Interestingly however, the interviews conducted across multi-site organizations revealed that “managers were able to draw on the wider resources of their organizations, including the advice and expertise of HR/personnel specialists. In some cases these specialists became involved in helping line managers to handle disciplinary cases, usually with the effect of avoiding major discrepancies.” This would suggest that the UK unfair dismissal legislation has had a noticeable impact upon the rights of managers in larger organizations to manage their employees, the procedures clearly being taken seriously if outside help is being drafted in regularly.
In pages 457-458, Harrison et al (1998) discuss the effect of unfair dismissal legislation on ‘management style’. They confirm our earlier conclusion that Managers are still acting autonomously despite the unfair dismissal legislation: “There are acknowledged difficulties in attempting to categorise management styles in organisations, not least because they may vary from one manager to another, and from one situation to another.”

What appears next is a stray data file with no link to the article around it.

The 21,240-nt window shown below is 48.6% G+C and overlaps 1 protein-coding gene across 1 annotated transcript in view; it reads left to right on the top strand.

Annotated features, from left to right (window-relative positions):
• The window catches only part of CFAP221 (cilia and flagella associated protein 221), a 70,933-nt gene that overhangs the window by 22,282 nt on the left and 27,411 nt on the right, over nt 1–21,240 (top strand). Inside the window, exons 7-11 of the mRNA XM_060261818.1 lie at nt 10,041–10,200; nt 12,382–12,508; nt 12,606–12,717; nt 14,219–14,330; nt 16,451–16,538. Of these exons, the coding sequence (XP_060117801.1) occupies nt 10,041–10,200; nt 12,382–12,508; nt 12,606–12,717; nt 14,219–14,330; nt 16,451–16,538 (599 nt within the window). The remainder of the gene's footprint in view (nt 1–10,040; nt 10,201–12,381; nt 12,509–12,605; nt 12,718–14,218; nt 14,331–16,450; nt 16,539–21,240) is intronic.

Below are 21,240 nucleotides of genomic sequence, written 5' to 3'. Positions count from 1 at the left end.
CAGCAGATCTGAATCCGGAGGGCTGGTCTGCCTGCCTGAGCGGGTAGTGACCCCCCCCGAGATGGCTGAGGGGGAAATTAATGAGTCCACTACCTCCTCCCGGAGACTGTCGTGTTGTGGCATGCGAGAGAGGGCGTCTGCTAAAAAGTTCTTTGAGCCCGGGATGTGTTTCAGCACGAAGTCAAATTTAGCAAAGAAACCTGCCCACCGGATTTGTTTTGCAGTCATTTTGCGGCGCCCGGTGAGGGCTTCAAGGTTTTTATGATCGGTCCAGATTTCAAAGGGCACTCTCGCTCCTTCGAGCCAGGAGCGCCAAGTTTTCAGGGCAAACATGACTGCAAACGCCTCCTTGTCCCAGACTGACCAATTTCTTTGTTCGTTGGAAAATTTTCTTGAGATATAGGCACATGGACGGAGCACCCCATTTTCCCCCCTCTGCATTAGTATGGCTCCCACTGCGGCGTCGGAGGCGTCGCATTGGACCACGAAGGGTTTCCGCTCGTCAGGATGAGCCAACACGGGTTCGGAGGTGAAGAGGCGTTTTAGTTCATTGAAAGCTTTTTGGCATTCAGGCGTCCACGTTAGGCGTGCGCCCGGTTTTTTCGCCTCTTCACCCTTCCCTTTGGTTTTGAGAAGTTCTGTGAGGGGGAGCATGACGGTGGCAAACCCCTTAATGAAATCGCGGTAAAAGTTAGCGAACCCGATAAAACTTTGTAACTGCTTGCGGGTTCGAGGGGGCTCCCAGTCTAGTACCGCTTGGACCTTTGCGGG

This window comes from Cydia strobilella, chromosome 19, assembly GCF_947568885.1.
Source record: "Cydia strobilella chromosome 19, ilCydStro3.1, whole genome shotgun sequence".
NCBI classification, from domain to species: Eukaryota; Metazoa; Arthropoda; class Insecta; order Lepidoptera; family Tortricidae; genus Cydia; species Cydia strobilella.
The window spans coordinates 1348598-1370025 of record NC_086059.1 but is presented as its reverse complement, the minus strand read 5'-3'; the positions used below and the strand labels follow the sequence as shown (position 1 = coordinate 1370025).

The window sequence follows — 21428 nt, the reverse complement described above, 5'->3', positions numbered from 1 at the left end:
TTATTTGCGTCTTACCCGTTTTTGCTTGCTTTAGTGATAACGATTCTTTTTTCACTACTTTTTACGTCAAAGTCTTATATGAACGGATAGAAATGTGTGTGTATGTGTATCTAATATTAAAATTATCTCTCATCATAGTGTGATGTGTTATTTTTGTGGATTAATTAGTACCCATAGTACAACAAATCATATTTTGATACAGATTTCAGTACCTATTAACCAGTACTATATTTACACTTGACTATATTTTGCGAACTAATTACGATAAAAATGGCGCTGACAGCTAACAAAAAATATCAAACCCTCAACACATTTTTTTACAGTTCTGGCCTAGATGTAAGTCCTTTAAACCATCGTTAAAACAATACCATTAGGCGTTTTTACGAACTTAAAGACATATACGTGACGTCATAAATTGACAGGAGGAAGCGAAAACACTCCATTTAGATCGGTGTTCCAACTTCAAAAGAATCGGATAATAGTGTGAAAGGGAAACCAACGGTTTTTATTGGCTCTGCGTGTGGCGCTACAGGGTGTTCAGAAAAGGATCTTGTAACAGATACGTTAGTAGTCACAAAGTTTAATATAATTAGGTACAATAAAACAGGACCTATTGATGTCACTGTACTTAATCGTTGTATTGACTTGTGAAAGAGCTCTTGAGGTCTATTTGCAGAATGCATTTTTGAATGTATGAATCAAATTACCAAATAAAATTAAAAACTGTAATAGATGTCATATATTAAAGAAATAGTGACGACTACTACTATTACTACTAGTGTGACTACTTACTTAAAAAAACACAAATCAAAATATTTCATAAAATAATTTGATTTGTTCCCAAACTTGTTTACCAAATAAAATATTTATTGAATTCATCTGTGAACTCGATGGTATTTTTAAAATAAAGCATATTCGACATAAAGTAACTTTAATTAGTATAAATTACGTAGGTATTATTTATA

McCabe and Rabil (2001) write convincingly on the rights of employees and the impact of these rights on employers and their managers. At page 34 they write: “‘[T]he most critical right of employees is the right to due process’ (Velasquez, 1982, p. 327)…[D]ue process involves a system of checks and balances, it increases the objectivity of decisions…‘the topic of due process in work organizations calls for much greater conceptual development, practical experimentation, and systematic research’ (Aram and Salipante, Jr., 1981, p. 198). Prima facie, these respective statements seem to conflict with one another: On the one hand, McCabe and Rabil talk of ‘objective’ decision making, and yet on the other, they talk of the need for ‘practical experimentation’. However, I would argue that, rather than being mutually exclusive, these observations demonstrate the ability for fair management autonomy to co-exist with principles of due process, if not necessarily consistency. Managers can implement their own style of disciplinary procedures into a workplace as long as these implementations are perceived as subscribing to the princinple of due process and the end effects of these implementations are consistent with the outcomes which would have been reached under the statutory procedures.